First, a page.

The John River flows 136 miles from the 6,000-foot-high Endicott Mountains to its confluence with the Koyukuk River. From its origin at Soakpak Mountain, the John River flows through Anaktuvuk Pass and then south through the Brooks Range's alpine tundra and forested valleys to the Koyukuk River just below Bettles Field/Evansville. The river’s notably low valley and narrow corridor contribute to its unique character, through beautiful areas and a variety of ecosystems. The upper portions of the river provide a Class II to Class III+ float when water is high enough. The lower reaches make an excellent family float. There is excellent hiking and backpacking in upper river area, though initially the river runs through Nunamiut Corporation land.
December 2, 1980. The segment within Gates of the Arctic National Park.
Due in part to its role as a major route for caribou migration, the John River has long been an important focus of human activity, as demonstrated by a dense accumulation of regionally and nationally significant archeological sites and cultural properties. The valley straddles both Inupiat and Athapaskan cultural spheres; as such, it has high value for anthropological and archeological studies of prehistoric cultural relations. Sites in and around Anaktuvuk Pass at the head of the John River Valley represent an internationally significant archeological district that contains a long and continuous record of human habitation spanning at least 8,000 years and includes several key type sites for archeological cultures that have been defined for northern Alaska.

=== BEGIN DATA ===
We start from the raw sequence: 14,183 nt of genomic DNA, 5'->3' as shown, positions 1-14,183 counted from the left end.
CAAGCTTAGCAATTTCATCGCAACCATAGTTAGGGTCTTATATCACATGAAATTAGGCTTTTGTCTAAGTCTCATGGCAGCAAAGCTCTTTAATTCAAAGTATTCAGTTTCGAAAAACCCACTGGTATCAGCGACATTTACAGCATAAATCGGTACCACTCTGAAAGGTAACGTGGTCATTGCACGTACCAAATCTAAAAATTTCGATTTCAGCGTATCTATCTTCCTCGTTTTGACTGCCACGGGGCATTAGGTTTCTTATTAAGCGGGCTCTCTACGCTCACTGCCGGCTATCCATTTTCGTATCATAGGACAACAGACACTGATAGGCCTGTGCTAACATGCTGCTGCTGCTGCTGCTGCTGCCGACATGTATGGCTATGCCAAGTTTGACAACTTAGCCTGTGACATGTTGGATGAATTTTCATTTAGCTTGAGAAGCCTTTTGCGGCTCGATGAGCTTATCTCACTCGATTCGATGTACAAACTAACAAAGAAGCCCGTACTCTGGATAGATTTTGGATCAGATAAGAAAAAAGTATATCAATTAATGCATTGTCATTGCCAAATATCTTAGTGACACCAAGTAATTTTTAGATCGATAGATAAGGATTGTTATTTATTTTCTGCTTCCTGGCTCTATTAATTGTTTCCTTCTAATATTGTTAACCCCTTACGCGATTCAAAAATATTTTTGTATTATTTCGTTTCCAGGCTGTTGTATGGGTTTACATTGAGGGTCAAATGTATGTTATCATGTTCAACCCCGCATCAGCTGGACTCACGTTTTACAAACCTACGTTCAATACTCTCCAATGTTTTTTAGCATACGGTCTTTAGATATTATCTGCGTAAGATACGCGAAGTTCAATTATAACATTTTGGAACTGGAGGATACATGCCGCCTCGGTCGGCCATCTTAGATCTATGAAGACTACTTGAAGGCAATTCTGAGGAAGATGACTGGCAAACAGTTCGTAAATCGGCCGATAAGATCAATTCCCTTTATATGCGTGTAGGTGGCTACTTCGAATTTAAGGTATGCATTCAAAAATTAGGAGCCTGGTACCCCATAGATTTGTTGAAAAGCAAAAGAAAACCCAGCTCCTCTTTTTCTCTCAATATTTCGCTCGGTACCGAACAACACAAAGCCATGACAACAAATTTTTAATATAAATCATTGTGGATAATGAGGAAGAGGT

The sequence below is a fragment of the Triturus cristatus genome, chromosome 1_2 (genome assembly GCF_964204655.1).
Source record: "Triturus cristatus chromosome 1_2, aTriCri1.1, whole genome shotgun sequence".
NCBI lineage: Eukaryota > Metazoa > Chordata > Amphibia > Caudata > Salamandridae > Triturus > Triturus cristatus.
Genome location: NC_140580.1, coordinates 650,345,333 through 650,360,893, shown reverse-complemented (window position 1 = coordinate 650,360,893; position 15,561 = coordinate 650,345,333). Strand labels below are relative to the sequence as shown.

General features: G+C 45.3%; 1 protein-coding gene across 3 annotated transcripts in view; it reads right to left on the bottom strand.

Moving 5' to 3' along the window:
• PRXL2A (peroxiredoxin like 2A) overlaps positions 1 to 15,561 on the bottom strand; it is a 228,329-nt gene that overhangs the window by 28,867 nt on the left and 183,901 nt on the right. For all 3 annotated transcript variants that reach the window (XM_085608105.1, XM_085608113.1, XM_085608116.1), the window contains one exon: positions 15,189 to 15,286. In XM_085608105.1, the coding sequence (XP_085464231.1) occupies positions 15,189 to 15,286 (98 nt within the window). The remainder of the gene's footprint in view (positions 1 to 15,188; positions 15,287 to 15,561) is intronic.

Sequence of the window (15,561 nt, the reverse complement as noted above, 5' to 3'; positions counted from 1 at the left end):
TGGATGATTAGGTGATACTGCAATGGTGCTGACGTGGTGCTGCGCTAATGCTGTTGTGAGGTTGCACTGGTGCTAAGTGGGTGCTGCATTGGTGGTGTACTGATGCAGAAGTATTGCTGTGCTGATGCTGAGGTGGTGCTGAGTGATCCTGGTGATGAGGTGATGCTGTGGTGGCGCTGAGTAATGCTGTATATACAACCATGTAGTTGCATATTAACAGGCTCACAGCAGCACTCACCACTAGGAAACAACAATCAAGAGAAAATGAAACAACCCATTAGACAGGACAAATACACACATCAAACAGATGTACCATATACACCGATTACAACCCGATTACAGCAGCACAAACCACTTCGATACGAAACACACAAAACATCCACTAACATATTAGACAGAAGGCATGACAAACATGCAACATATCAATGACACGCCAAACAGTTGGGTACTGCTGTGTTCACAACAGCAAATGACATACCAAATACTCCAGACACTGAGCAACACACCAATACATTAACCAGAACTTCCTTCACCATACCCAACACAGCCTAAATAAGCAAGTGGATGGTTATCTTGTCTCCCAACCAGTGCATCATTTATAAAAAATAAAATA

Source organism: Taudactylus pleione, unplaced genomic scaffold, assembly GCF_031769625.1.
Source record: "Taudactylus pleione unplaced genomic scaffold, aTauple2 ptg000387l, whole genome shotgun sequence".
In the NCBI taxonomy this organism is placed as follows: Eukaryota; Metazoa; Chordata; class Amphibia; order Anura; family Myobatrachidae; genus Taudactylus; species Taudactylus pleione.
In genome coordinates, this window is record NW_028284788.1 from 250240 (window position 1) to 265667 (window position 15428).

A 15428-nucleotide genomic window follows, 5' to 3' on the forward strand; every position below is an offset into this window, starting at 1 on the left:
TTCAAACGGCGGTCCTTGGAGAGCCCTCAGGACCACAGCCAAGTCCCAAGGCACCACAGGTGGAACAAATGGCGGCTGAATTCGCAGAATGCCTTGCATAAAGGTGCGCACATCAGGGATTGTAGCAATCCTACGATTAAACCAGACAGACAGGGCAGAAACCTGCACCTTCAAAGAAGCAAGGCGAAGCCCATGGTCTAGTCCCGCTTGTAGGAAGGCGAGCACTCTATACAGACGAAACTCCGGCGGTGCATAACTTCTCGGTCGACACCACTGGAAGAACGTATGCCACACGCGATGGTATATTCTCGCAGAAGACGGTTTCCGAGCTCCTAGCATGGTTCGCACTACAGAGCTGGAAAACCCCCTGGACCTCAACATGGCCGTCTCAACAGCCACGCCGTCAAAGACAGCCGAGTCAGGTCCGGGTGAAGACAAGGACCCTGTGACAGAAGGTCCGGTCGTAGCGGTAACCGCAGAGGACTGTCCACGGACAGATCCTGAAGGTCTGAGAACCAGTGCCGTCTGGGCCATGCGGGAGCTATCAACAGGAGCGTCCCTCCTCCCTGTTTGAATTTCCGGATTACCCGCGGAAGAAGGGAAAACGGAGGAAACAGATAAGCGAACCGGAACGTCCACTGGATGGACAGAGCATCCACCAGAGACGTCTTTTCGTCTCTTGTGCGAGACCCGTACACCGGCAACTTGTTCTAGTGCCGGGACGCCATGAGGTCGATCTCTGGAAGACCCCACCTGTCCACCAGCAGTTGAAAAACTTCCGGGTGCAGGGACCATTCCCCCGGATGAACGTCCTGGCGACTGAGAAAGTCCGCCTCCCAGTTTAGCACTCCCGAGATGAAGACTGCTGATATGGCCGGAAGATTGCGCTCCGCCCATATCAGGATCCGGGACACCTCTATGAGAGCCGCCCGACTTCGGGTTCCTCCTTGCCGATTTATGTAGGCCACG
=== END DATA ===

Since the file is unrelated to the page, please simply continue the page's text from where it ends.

Features, such as high relief, remarkable plant diversity, exposed rocks, cliffs, and rock outcroppings, provide desirable and unique scenic qualities along the John River. Additionally, diverse ecosystems provide the user with ever-changing surroundings. Proximity from the river to adjacent mountains and the notably low valley provide outstanding views within the middle and upper portions of the river.
Between the Hunt Fork of the John River and the mainstem of the John River, a distinct mountain provides outstanding views of Gray Mountain, Boreal Mountain, and many other peaks that characterize the Brooks Range. The John River drainage is uniquely narrow, about one mile wide, with mountain slopes directly bordering the corridor.
Anaktuvuk Pass, part of the John River Valley, is a primary migration route for three herds of caribou—the western Arctic, Central Arctic, and Teshekpuk herds. While many rivers in this region serve as migration corridors for one or more caribou herds, the unique qualities of the John and its valley make it a particularly attractive route for an unusual number of herds.